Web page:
Another Terrorist Attack proves you don't need  gun or a bomb

Here we go again. In
another terrorist  attack in Nice, France a large truck was driven at high speed through a crowd celebrating France’s Bastille Day. At least 80 people are dead. According to a BBC report, President Francois Hollande said the attack was of a "terrorist nature."

It seems that terrorists don’t need guns to launch an attack (although police did find guns and explosives in the truck) and the terrorist was shot dead by security forces.

 In America, our President and others seem to believe that reducing the number of guns held by law-abiding people will make Society safer. In fact, the opposite is true. The gun is the great equalizer. It allows the old and the weak to protect themselves from bullies rapists and tyrants. If we ban all things that can hurt us, we’d better ban cars and trucks as well.

 And if the President truly thinks that a world without guns will make us all safer, he could set an example by disarming his own Secret Service detail.

 I have thought for a long time that whatever happens in Europe will eventually come to America. But that is a subject for another posting. Tonight our thoughts go out to the people of America’s oldest ally.

“Aujourd'hui, nous sommes tous français.”

America's New Minute Men and Women

As a firearms instructor, I have been seeing an uptick lately in new shooters attending basic firearms classes in order to apply for their state concealed pistol carry permit. This is hardly surprising. You only have to watch national TV news or read a news paper to know that the world is changing and not always in a good way. The people who come to class are average citizens who may only be able to vocalize concerns for their safety in single worlds like “crime” and “terrorism.” Some have never shot before and have no real interest in the recreational aspects of shooting; they are there simply to add another layer of personal security. In addition to the tactics of running away or sheltering in place, they want to be able to shoot back if they are involved in an “active shooter” situation.

This is not the first time that Americans have been faced with a deadly threat to their security. During World War Two the Japanese High Command contemplated an invasion of the West Coast of the United States.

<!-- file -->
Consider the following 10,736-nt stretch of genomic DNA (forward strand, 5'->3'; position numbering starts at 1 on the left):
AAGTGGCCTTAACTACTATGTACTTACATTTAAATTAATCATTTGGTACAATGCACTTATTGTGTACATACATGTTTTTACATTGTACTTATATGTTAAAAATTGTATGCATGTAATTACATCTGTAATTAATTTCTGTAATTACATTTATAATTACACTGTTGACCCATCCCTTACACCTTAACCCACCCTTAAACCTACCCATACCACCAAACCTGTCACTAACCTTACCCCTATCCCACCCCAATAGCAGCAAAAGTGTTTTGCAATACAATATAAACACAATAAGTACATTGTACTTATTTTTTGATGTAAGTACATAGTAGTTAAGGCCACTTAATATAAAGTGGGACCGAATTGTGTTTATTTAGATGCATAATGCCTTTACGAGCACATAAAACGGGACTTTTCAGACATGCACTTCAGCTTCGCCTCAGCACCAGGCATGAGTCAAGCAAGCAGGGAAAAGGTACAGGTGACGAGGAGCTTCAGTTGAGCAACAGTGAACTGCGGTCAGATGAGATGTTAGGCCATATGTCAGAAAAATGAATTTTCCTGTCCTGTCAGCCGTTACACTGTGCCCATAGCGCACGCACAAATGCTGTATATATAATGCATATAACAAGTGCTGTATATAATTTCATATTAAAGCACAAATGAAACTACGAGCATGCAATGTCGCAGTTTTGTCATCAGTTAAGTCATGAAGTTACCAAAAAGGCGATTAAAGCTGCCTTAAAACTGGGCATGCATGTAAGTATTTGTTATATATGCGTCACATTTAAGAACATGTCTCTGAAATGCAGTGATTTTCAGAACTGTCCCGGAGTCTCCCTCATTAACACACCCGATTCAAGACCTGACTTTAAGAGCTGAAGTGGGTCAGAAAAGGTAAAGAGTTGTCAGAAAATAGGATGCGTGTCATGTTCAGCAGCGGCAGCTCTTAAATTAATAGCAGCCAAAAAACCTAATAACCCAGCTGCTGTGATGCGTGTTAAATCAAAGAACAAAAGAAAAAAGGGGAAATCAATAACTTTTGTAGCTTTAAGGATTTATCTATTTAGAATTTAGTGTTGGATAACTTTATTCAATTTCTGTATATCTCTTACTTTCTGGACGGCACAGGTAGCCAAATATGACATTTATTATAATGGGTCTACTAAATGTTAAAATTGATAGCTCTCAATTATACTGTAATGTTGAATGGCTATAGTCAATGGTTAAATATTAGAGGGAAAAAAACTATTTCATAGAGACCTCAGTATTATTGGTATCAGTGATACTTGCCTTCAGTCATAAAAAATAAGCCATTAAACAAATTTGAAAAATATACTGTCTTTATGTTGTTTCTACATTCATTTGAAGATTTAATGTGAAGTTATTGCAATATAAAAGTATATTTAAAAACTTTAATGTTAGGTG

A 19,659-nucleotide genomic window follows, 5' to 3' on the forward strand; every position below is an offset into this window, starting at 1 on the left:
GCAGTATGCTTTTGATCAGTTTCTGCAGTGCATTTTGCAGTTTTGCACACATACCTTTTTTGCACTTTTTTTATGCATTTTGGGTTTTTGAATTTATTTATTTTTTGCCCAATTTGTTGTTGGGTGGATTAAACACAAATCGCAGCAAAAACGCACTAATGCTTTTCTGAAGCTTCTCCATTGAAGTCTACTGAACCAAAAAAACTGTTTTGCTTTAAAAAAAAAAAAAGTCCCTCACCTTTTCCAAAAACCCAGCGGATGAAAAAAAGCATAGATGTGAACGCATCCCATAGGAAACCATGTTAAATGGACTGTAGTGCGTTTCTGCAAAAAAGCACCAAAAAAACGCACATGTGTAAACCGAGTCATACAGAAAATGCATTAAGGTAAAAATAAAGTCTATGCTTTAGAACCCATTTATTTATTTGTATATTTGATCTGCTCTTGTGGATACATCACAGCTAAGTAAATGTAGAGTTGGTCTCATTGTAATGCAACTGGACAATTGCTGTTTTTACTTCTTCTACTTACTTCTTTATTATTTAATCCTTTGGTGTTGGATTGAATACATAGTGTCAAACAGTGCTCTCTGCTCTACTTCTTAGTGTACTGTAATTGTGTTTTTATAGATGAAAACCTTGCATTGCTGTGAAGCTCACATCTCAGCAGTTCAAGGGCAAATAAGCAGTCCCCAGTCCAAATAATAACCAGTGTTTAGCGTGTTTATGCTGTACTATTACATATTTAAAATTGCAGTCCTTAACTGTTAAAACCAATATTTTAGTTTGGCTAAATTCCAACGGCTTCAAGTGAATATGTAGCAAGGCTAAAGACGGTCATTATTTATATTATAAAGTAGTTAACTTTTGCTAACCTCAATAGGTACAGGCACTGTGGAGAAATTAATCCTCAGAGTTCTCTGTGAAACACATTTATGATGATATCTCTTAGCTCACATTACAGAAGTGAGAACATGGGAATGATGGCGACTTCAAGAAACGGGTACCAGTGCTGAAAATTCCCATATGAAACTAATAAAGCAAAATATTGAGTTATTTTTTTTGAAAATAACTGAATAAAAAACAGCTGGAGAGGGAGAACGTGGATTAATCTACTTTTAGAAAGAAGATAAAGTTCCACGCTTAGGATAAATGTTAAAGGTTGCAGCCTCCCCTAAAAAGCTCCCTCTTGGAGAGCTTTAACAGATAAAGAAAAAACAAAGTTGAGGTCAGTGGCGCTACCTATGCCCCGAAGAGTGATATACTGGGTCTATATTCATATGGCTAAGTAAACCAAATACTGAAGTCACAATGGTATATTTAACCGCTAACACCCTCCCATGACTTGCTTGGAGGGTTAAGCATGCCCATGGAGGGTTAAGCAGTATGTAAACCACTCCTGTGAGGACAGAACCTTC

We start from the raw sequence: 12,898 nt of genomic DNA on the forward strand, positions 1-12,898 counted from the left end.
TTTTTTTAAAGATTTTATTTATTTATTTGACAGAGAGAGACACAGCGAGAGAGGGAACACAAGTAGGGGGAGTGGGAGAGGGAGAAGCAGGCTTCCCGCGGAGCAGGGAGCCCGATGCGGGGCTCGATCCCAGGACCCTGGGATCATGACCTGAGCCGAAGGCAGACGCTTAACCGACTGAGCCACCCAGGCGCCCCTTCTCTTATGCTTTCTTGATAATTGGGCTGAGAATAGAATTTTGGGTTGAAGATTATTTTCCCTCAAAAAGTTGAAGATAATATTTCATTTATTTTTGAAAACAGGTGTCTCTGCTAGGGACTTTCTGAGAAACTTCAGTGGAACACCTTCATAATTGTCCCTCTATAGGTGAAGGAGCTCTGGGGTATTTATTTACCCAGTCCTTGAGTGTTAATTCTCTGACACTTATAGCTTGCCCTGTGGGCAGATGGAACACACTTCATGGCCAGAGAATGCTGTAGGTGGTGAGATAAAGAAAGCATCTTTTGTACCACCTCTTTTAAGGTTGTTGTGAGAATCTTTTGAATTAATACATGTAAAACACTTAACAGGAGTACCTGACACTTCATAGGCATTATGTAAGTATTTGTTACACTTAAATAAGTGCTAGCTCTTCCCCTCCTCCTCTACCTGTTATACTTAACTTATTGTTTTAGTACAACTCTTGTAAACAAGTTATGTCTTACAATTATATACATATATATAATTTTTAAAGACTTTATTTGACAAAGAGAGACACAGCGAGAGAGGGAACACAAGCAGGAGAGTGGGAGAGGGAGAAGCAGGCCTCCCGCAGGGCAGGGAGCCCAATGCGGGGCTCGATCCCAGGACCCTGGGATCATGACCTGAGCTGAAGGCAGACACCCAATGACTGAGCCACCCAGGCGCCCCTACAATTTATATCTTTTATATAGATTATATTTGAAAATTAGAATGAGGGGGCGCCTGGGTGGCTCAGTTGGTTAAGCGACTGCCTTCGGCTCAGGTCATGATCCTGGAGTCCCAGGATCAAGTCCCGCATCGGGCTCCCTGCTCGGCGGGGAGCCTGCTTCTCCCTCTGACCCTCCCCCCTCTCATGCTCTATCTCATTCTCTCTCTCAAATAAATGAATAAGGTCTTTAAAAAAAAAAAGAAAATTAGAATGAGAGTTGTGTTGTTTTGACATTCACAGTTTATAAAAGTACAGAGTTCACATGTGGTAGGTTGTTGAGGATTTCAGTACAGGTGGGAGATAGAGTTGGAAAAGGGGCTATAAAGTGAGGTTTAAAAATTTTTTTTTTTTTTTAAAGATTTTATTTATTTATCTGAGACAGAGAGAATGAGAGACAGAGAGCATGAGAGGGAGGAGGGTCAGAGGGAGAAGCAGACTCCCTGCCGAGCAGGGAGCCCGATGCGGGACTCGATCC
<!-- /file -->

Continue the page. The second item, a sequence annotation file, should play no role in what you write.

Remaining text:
Admiral Isoroku Yamamoto made the famous comment that: "You cannot invade the mainland United States. There would be a rifle behind each blade of grass."

It seems that many Americans share that sentiment.

Mirrror Mirror on the Wall, Who's the Most Aware of All?

Situational awareness is a skill that must be learned, practiced and performed in order to achieve our goal of ending each day in the same or better condition than when the day began. Part of being aware of our surroundings is the ability to process information received via our five senses: See, hear, touch, taste and smell.

In this posting, I’m going to focus on one aspect of our ability to see and how we can develop skills to see potential physical threats to our security in time to deal with them or avoid them altogether. Motor vehicles: cars, trucks and motorcycles all have a rear view mirror installed so that drivers can see other vehicles behind them. It allows drivers to have near 360 degree awareness of changing traffic patterns around them and to avoid colliding with other road users.

As pedestrians in a city environment, we can use reflective surfaces to enhance our 360 degree awareness of what is happening around us. Think about walking down a city street. There are all kinds of reflective surfaces that will show us what is happening above and behind us: Store windows, rear view mirrors on parked cars and trucks, highly polished granite facades on banks and office skyscrapers—any clean, smooth and shiny surface that can reflect light. Depending on the angle they are positioned, we may even be able to see around corners! Would that be useful in avoiding a potentially dangerous situation?

With a little practice, we can condition ourselves to automatically look at these reflective surfaces and analyze the image to see if it’s a threat to our security. Try it for yourself. You may be surprised what you discover just around the corner.

Here's an obvious scam that is going around on e-mail, possibly with a subject line of: "I'm fine"

In addition, it may also delete the contents of the receiver's email address book.

At first glance, it looks like a legitimate message because it comes from someone you already know and who is on your mailing list. The spelling and grammar in this scam email are good, which may also help the email to seem authentic.

This is an obvious fraudulent sob story designed to steal money or personal information.If you receive this message from someone you know, delete it and inform them that their email address has been hacked.

The sender says that she and her husband made a trip to Odessa, Ukraine, and were mugged there. All cash, bank card and mobile phone was stolen, and her husband was hurt and is in the hospital. She received No help from the embassy or the police. She contacted her bank at home but it would take 3-5 working days to access funds in her account. She says she has her passport and says her flight home will be leaving soon, but she cannot pay her hotel bill and the hotel manager won't let them leave until she pays the bill. (How does a hotel manger intend to prevent her from leaving?)

 (Here comes the request for money) I need your help/LOAN financially, you are my last resort and hope, all I need right now is $2250, I'll appreciate what you can give if not all and I promise to make the refund once I get back home. I thought I would contact you directly" (a mass email isn't a direct contact. A phone call to someone who recognizes your voice is a direct contact).

 Have you ever thought about how people react in an emergency?